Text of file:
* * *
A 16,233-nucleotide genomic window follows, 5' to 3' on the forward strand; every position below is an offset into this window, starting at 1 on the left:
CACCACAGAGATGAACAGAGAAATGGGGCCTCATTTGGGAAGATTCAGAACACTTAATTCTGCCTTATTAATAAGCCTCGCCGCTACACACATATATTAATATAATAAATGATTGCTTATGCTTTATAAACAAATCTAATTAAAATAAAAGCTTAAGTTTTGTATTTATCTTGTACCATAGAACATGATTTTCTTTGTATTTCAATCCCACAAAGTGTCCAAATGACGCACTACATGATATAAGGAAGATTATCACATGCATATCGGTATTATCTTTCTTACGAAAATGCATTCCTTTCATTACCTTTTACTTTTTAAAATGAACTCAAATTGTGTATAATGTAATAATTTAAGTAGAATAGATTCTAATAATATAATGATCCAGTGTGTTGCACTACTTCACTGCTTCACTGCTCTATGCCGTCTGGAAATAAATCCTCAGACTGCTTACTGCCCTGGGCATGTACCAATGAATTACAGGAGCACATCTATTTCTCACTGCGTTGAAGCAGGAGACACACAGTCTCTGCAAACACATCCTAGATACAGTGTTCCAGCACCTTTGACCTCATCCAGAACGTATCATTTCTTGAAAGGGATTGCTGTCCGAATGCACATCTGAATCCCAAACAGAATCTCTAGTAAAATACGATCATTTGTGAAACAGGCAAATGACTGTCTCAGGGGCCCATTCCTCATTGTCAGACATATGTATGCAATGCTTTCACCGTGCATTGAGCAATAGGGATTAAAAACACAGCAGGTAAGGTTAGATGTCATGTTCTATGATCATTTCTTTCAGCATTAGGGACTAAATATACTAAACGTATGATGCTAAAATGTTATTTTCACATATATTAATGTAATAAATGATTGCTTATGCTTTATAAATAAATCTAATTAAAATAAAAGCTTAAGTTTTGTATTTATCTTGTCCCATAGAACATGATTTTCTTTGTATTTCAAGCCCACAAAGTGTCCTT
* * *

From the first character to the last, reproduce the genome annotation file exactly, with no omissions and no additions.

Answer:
A 16,233-nucleotide genomic window follows, 5' to 3' on the forward strand; every position below is an offset into this window, starting at 1 on the left:
CACCACAGAGATGAACAGAGAAATGGGGCCTCATTTGGGAAGATTCAGAACACTTAATTCTGCCTTATTAATAAGCCTCGCCGCTACACACATATATTAATATAATAAATGATTGCTTATGCTTTATAAACAAATCTAATTAAAATAAAAGCTTAAGTTTTGTATTTATCTTGTACCATAGAACATGATTTTCTTTGTATTTCAATCCCACAAAGTGTCCAAATGACGCACTACATGATATAAGGAAGATTATCACATGCATATCGGTATTATCTTTCTTACGAAAATGCATTCCTTTCATTACCTTTTACTTTTTAAAATGAACTCAAATTGTGTATAATGTAATAATTTAAGTAGAATAGATTCTAATAATATAATGATCCAGTGTGTTGCACTACTTCACTGCTTCACTGCTCTATGCCGTCTGGAAATAAATCCTCAGACTGCTTACTGCCCTGGGCATGTACCAATGAATTACAGGAGCACATCTATTTCTCACTGCGTTGAAGCAGGAGACACACAGTCTCTGCAAACACATCCTAGATACAGTGTTCCAGCACCTTTGACCTCATCCAGAACGTATCATTTCTTGAAAGGGATTGCTGTCCGAATGCACATCTGAATCCCAAACAGAATCTCTAGTAAAATACGATCATTTGTGAAACAGGCAAATGACTGTCTCAGGGGCCCATTCCTCATTGTCAGACATATGTATGCAATGCTTTCACCGTGCATTGAGCAATAGGGATTAAAAACACAGCAGGTAAGGTTAGATGTCATGTTCTATGATCATTTCTTTCAGCATTAGGGACTAAATATACTAAACGTATGATGCTAAAATGTTATTTTCACATATATTAATGTAATAAATGATTGCTTATGCTTTATAAATAAATCTAATTAAAATAAAAGCTTAAGTTTTGTATTTATCTTGTCCCATAGAACATGATTTTCTTTGTATTTCAAGCCCACAAAGTGTCCTT